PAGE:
FCW Insider: June 24

Top stories, quick hits and other updates from FCW's reporters and editors.

Foreign countries are targeting and compromising U.S. defense contractors so frequently that the Department of Defense asked the National Institute of Standards and Technology to develop custom security guidance. Derek B. Johnson has more on what the guidelines mean for the defense industrial base.

Amazon Web Services and the Justice Department pushed back on Oracle's claims of conflict of interest in the development of the requirements of the $10 billion Joint Enterprise Defense Infrastructure cloud deal The filings also contained a testimonial from the CIO of the Joint Chiefs of Staff about why the Pentagon needs an enterprise-wide cloud capability. Adam Mazmanian has the story.

The new federal data strategy is going to need more than a cadre of chief data officers to build success, according to Brig. Gen. (Ret) Steven J. Spano, regional vice president for public sector at Tableau. Spano argues in this FCW commentary that the vision articulated in the new strategy requires leaders at all levels helping to create an environment where the right business and mission processes and business analytic tools become the center piece of decisions.

The top procurement official at the Department of Homeland Security said that the agency's focus on serving its customers and components sometimes means putting out bespoke procurements rather than relying on shared services or best-in-class solutions. Mark Rockwell explains.

Quick Hits

*** A new report from the Deloitte Center for Government Insights offers worldwide use cases that demonstrate how emerging technologies are gaining a foothold in government management and service delivery. The Government Trends 2020 report looks at how artificial intelligence is allowing national and local governments to developed focused problem solving strategies in areas from traffic management to crime fighting – and how the emergence of AI has led to a discussion of how to code ethics and values into AI applications. The report also looks at how new, more secure digital identity proofing methods are supporting service delivery, how policymakers are tapping insights from behavioral sciences for applications in public health, energy policy and education and how all these efforts are being powered by a new emphasis on cloud and data analytics.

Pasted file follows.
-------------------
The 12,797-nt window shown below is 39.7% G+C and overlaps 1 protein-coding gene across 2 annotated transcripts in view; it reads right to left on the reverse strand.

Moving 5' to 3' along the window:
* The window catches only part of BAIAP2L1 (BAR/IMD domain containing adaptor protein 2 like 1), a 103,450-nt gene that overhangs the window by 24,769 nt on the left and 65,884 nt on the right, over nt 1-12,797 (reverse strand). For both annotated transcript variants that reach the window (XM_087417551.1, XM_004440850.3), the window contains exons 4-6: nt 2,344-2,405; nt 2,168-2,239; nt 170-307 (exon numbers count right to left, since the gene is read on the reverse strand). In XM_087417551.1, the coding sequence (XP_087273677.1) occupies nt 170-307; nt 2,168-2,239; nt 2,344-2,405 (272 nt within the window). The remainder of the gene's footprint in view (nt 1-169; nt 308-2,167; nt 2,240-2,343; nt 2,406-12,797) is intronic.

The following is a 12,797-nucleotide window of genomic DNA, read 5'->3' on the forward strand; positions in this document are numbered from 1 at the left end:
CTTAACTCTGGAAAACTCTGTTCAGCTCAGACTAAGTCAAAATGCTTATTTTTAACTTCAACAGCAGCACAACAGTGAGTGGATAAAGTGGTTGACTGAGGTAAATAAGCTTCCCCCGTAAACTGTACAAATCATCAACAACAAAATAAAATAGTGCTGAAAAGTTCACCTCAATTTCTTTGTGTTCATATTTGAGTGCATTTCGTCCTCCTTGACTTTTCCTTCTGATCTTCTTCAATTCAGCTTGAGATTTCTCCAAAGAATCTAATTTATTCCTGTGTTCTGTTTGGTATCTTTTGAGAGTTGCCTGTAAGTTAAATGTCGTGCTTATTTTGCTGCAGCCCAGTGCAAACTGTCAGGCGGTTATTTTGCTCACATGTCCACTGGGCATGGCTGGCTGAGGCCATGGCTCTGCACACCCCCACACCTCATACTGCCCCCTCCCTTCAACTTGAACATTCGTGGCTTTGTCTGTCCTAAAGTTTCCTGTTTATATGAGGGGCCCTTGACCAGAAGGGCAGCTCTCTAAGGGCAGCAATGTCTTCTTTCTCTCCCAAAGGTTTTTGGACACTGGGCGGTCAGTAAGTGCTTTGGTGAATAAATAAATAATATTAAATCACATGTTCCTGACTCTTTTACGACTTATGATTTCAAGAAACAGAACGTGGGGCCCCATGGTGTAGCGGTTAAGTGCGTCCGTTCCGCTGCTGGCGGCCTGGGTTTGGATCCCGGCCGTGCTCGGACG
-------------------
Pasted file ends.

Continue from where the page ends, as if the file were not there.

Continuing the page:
*** According to a Yahoo News report, U.S. Cyber Command struck at an Iranian state hacker group linked to the Iranian Revolutionary Guard Corps. The attack was reportedly in retaliation for an Iranian campaign of targeting U.S. naval personnel to obtain advance details about the movements of warships in the Persian Gulf. The news comes amid a general ratcheting up of tensions in the region, with Iran suspected of attacking two oil tankers in the Gulf and admitting to downing a U.S. drone aircraft. The U.S. was prepared to launch a military strike against Iran in retaliation, and stood down only after orders from President Trump, which were detailed in multiple twitter posts late Friday.

According to an Associated Press report, U.S. military hackers "disabled Iranian computer systems that controlled its rocket and missile launchers."

Chris Krebs, the director of the Cybersecurity and Infrastructure Security Agency at the Department of Homeland Security, released a statement on Saturday warning of Iranian efforts to target U.S. businesses with "wiper" attacks aimed at destroying whole networks.

"CISA is aware of a recent rise in malicious cyber activity directed at United States industries and government agencies by Iran regime actors and proxies," Krebs stated.

*** The White House updated its artificial intelligence strategy in a new document that sets out priorities for AI research and development. The new documents adds a plan to expand public-private partnership to push progress on AI to its list of seven research and development priorities formulated in the initial 2016 AI strategy. Michael Kratsios, head of the White House Office of Science and Technology Policy, said that the hope is that government, industry, academia and international partners will come together "to generate technological breakthroughs in AI and to rapidly transition those breakthroughs into capabilities."